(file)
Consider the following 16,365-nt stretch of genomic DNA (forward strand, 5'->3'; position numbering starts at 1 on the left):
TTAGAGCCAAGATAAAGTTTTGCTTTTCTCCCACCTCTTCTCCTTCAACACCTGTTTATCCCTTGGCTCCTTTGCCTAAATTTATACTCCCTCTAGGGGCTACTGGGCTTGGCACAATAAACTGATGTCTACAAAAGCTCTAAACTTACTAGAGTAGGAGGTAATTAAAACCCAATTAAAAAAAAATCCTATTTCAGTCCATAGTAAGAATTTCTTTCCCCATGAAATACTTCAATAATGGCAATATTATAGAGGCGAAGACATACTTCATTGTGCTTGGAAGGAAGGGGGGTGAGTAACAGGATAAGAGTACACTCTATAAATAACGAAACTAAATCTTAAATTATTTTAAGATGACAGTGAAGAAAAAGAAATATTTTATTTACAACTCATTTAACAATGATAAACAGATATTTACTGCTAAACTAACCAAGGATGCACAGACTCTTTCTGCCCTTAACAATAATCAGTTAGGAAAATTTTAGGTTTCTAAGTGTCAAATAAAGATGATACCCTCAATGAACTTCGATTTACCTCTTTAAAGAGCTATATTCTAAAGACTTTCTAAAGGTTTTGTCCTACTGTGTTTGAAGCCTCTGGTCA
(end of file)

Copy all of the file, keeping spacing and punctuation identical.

Consider the following 16,365-nt stretch of genomic DNA (forward strand, 5'->3'; position numbering starts at 1 on the left):
TTAGAGCCAAGATAAAGTTTTGCTTTTCTCCCACCTCTTCTCCTTCAACACCTGTTTATCCCTTGGCTCCTTTGCCTAAATTTATACTCCCTCTAGGGGCTACTGGGCTTGGCACAATAAACTGATGTCTACAAAAGCTCTAAACTTACTAGAGTAGGAGGTAATTAAAACCCAATTAAAAAAAAATCCTATTTCAGTCCATAGTAAGAATTTCTTTCCCCATGAAATACTTCAATAATGGCAATATTATAGAGGCGAAGACATACTTCATTGTGCTTGGAAGGAAGGGGGGTGAGTAACAGGATAAGAGTACACTCTATAAATAACGAAACTAAATCTTAAATTATTTTAAGATGACAGTGAAGAAAAAGAAATATTTTATTTACAACTCATTTAACAATGATAAACAGATATTTACTGCTAAACTAACCAAGGATGCACAGACTCTTTCTGCCCTTAACAATAATCAGTTAGGAAAATTTTAGGTTTCTAAGTGTCAAATAAAGATGATACCCTCAATGAACTTCGATTTACCTCTTTAAAGAGCTATATTCTAAAGACTTTCTAAAGGTTTTGTCCTACTGTGTTTGAAGCCTCTGGTCA